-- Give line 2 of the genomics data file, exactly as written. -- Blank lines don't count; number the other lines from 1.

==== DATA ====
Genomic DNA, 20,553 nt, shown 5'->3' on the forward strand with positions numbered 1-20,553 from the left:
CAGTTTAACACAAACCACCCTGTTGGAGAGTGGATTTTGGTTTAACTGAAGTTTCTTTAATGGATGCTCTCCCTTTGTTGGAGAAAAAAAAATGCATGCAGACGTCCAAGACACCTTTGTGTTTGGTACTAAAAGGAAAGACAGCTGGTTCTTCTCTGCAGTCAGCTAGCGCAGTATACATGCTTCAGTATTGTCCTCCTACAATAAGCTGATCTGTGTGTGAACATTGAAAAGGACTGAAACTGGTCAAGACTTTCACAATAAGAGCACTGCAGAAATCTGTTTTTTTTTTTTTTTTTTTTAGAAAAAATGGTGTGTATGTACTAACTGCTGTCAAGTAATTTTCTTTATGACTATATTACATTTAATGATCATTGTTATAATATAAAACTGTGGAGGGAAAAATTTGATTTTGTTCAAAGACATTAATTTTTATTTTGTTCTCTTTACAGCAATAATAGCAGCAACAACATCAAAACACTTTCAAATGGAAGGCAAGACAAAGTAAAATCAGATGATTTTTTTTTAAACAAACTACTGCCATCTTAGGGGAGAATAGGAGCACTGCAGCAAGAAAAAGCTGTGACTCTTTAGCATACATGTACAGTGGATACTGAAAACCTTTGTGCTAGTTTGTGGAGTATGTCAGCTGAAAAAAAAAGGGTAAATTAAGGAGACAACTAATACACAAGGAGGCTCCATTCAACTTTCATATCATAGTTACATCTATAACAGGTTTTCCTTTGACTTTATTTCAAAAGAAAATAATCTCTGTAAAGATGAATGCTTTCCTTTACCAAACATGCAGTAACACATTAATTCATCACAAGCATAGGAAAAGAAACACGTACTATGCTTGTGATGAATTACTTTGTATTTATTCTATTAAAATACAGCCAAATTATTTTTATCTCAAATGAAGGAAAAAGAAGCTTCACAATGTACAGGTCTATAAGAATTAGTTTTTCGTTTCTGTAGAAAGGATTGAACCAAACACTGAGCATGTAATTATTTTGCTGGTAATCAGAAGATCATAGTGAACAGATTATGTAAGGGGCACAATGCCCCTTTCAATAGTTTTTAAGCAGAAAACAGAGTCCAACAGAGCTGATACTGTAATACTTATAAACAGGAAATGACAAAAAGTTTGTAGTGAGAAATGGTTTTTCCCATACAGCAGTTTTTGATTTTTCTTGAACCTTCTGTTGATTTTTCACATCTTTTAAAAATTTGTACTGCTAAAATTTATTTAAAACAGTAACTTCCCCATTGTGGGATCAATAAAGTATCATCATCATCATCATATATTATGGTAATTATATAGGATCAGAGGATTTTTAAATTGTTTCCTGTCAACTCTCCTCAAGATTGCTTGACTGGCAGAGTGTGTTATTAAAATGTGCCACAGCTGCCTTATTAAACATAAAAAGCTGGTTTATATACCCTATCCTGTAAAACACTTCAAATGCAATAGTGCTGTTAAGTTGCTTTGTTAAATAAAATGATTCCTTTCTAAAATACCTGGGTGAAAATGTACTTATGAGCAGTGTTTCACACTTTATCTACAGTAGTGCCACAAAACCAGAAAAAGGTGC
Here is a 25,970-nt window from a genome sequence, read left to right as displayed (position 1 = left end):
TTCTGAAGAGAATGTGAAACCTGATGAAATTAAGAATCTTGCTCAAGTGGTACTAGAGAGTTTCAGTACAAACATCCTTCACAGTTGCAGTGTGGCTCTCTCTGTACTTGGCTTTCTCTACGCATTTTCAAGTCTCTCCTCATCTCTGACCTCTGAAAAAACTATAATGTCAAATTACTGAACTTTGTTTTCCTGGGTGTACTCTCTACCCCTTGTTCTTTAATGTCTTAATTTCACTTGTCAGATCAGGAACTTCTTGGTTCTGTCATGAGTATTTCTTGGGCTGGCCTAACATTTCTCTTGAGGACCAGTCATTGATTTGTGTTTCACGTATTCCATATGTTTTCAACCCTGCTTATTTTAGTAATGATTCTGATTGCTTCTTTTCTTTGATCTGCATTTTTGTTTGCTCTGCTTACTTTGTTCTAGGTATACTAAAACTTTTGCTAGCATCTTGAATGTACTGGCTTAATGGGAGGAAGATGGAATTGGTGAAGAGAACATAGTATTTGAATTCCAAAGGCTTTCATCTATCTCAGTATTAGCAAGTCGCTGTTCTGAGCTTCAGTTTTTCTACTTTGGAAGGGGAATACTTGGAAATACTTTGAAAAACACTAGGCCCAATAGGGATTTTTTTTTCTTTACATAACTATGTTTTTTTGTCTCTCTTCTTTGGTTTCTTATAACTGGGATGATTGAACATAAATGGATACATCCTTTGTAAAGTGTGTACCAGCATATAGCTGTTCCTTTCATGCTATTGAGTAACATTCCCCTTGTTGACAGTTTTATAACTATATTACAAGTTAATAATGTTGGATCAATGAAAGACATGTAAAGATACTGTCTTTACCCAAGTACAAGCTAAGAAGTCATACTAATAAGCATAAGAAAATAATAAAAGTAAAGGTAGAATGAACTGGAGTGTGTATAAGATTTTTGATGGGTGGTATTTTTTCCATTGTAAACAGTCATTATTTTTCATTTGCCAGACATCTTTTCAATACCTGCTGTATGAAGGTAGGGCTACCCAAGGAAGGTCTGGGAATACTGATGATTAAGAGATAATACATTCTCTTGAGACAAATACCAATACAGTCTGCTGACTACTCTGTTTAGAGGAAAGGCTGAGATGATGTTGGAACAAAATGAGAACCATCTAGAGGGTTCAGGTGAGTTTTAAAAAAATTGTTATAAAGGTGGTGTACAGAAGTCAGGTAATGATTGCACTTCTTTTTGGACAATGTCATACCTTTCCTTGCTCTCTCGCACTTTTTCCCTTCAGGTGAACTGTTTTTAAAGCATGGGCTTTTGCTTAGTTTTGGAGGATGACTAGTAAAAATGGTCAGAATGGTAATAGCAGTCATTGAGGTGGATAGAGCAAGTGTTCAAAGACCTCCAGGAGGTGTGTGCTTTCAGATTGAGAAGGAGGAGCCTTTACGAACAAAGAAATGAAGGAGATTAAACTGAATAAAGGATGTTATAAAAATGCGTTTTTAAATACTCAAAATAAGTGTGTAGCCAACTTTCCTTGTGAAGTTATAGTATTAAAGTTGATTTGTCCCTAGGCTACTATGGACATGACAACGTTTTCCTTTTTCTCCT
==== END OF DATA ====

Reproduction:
CAGTTTAACACAAACCACCCTGTTGGAGAGTGGATTTTGGTTTAACTGAAGTTTCTTTAATGGATGCTCTCCCTTTGTTGGAGAAAAAAAAATGCATGCAGACGTCCAAGACACCTTTGTGTTTGGTACTAAAAGGAAAGACAGCTGGTTCTTCTCTGCAGTCAGCTAGCGCAGTATACATGCTTCAGTATTGTCCTCCTACAATAAGCTGATCTGTGTGTGAACATTGAAAAGGACTGAAACTGGTCAAGACTTTCACAATAAGAGCACTGCAGAAATCTGTTTTTTTTTTTTTTTTTTTTAGAAAAAATGGTGTGTATGTACTAACTGCTGTCAAGTAATTTTCTTTATGACTATATTACATTTAATGATCATTGTTATAATATAAAACTGTGGAGGGAAAAATTTGATTTTGTTCAAAGACATTAATTTTTATTTTGTTCTCTTTACAGCAATAATAGCAGCAACAACATCAAAACACTTTCAAATGGAAGGCAAGACAAAGTAAAATCAGATGATTTTTTTTTAAACAAACTACTGCCATCTTAGGGGAGAATAGGAGCACTGCAGCAAGAAAAAGCTGTGACTCTTTAGCATACATGTACAGTGGATACTGAAAACCTTTGTGCTAGTTTGTGGAGTATGTCAGCTGAAAAAAAAAGGGTAAATTAAGGAGACAACTAATACACAAGGAGGCTCCATTCAACTTTCATATCATAGTTACATCTATAACAGGTTTTCCTTTGACTTTATTTCAAAAGAAAATAATCTCTGTAAAGATGAATGCTTTCCTTTACCAAACATGCAGTAACACATTAATTCATCACAAGCATAGGAAAAGAAACACGTACTATGCTTGTGATGAATTACTTTGTATTTATTCTATTAAAATACAGCCAAATTATTTTTATCTCAAATGAAGGAAAAAGAAGCTTCACAATGTACAGGTCTATAAGAATTAGTTTTTCGTTTCTGTAGAAAGGATTGAACCAAACACTGAGCATGTAATTATTTTGCTGGTAATCAGAAGATCATAGTGAACAGATTATGTAAGGGGCACAATGCCCCTTTCAATAGTTTTTAAGCAGAAAACAGAGTCCAACAGAGCTGATACTGTAATACTTATAAACAGGAAATGACAAAAAGTTTGTAGTGAGAAATGGTTTTTCCCATACAGCAGTTTTTGATTTTTCTTGAACCTTCTGTTGATTTTTCACATCTTTTAAAAATTTGTACTGCTAAAATTTATTTAAAACAGTAACTTCCCCATTGTGGGATCAATAAAGTATCATCATCATCATCATATATTATGGTAATTATATAGGATCAGAGGATTTTTAAATTGTTTCCTGTCAACTCTCCTCAAGATTGCTTGACTGGCAGAGTGTGTTATTAAAATGTGCCACAGCTGCCTTATTAAACATAAAAAGCTGGTTTATATACCCTATCCTGTAAAACACTTCAAATGCAATAGTGCTGTTAAGTTGCTTTGTTAAATAAAATGATTCCTTTCTAAAATACCTGGGTGAAAATGTACTTATGAGCAGTGTTTCACACTTTATCTACAGTAGTGCCACAAAACCAGAAAAAGGTGC